Usually familiarity dulls this sense of the bizarre, but in the case of i it was the reverse: over the years the sense of its surreal nature intensified. It seemed that it was impossible to write mathematics that described the real world in …

33,785 citations

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TL;DR: This book by a teacher of statistics (as well as a consultant for "experimenters") is a comprehensive study of the philosophical background for the statistical design of experiment.

Abstract: THE DESIGN AND ANALYSIS OF EXPERIMENTS. By Oscar Kempthorne. New York, John Wiley and Sons, Inc., 1952. 631 pp. $8.50. This book by a teacher of statistics (as well as a consultant for \"experimenters\") is a comprehensive study of the philosophical background for the statistical design of experiment. It is necessary to have some facility with algebraic notation and manipulation to be able to use the volume intelligently. The problems are presented from the theoretical point of view, without such practical examples as would be helpful for those not acquainted with mathematics. The mathematical justification for the techniques is given. As a somewhat advanced treatment of the design and analysis of experiments, this volume will be interesting and helpful for many who approach statistics theoretically as well as practically. With emphasis on the \"why,\" and with description given broadly, the author relates the subject matter to the general theory of statistics and to the general problem of experimental inference. MARGARET J. ROBERTSON

13,333 citations

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TL;DR: A comprehensive review of spatiotemporal pattern formation in systems driven away from equilibrium is presented in this article, with emphasis on comparisons between theory and quantitative experiments, and a classification of patterns in terms of the characteristic wave vector q 0 and frequency ω 0 of the instability.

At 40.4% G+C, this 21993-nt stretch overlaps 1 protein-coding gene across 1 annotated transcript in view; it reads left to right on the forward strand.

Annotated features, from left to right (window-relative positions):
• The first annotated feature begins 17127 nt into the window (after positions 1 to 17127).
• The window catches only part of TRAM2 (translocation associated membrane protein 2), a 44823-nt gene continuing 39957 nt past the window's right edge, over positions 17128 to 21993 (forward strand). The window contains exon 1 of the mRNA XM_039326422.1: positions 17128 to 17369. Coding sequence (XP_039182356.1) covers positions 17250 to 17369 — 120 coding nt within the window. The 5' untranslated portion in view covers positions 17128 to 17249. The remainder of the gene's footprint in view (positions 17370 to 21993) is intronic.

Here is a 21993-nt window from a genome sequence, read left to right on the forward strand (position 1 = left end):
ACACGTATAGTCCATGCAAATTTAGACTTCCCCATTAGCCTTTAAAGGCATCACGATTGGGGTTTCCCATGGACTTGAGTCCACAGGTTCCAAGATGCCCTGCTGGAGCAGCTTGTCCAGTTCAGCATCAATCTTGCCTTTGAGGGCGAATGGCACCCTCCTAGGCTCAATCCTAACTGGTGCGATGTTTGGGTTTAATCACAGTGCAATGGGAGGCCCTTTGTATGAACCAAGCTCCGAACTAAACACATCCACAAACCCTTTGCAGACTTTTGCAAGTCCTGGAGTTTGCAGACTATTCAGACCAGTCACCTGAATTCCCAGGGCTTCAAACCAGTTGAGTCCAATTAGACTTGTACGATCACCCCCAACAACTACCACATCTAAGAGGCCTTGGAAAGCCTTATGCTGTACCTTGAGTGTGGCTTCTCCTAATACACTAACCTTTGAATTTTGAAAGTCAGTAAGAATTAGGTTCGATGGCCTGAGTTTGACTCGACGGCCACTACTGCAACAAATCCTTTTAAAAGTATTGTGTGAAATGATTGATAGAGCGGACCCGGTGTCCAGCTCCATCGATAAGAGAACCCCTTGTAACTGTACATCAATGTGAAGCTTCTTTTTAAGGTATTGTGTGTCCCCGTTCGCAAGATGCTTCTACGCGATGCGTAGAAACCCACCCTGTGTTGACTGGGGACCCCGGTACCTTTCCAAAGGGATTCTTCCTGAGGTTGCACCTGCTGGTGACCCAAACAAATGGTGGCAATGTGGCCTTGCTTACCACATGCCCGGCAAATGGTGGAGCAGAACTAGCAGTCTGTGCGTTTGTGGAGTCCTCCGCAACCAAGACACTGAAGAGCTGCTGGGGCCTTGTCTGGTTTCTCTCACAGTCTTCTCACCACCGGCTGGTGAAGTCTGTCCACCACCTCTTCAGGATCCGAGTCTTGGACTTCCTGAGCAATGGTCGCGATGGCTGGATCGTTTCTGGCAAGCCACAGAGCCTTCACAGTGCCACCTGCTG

Abstract: A comprehensive review of spatiotemporal pattern formation in systems driven away from equilibrium is presented, with emphasis on comparisons between theory and quantitative experiments. Examples include patterns in hydrodynamic systems such as thermal convection in pure fluids and binary mixtures, Taylor-Couette flow, parametric-wave instabilities, as well as patterns in solidification fronts, nonlinear optics, oscillatory chemical reactions and excitable biological media. The theoretical starting point is usually a set of deterministic equations of motion, typically in the form of nonlinear partial differential equations. These are sometimes supplemented by stochastic terms representing thermal or instrumental noise, but for macroscopic systems and carefully designed experiments the stochastic forces are often negligible. An aim of theory is to describe solutions of the deterministic equations that are likely to be reached starting from typical initial conditions and to persist at long times. A unified description is developed, based on the linear instabilities of a homogeneous state, which leads naturally to a classification of patterns in terms of the characteristic wave vector q0 and frequency ω0 of the instability. Type Is systems (ω0=0, q0≠0) are stationary in time and periodic in space; type IIIo systems (ω0≠0, q0=0) are periodic in time and uniform in space; and type Io systems (ω0≠0, q0≠0) are periodic in both space and time. Near a continuous (or supercritical) instability, the dynamics may be accurately described via "amplitude equations," whose form is universal for each type of instability. The specifics of each system enter only through the nonuniversal coefficients. Far from the instability threshold a different universal description known as the "phase equation" may be derived, but it is restricted to slow distortions of an ideal pattern. For many systems appropriate starting equations are either not known or too complicated to analyze conveniently. It is thus useful to introduce phenomenological order-parameter models, which lead to the correct amplitude equations near threshold, and which may be solved analytically or numerically in the nonlinear regime away from the instability. The above theoretical methods are useful in analyzing "real pattern effects" such as the influence of external boundaries, or the formation and dynamics of defects in ideal structures. An important element in nonequilibrium systems is the appearance of deterministic chaos. A greal deal is known about systems with a small number of degrees of freedom displaying "temporal chaos," where the structure of the phase space can be analyzed in detail. For spatially extended systems with many degrees of freedom, on the other hand, one is dealing with spatiotemporal chaos and appropriate methods of analysis need to be developed. In addition to the general features of nonequilibrium pattern formation discussed above, detailed reviews of theoretical and experimental work on many specific systems are presented. These include Rayleigh-Benard convection in a pure fluid, convection in binary-fluid mixtures, electrohydrodynamic convection in nematic liquid crystals, Taylor-Couette flow between rotating cylinders, parametric surface waves, patterns in certain open flow systems, oscillatory chemical reactions, static and dynamic patterns in biological media, crystallization fronts, and patterns in nonlinear optics. A concluding section summarizes what has and has not been accomplished, and attempts to assess the prospects for the future.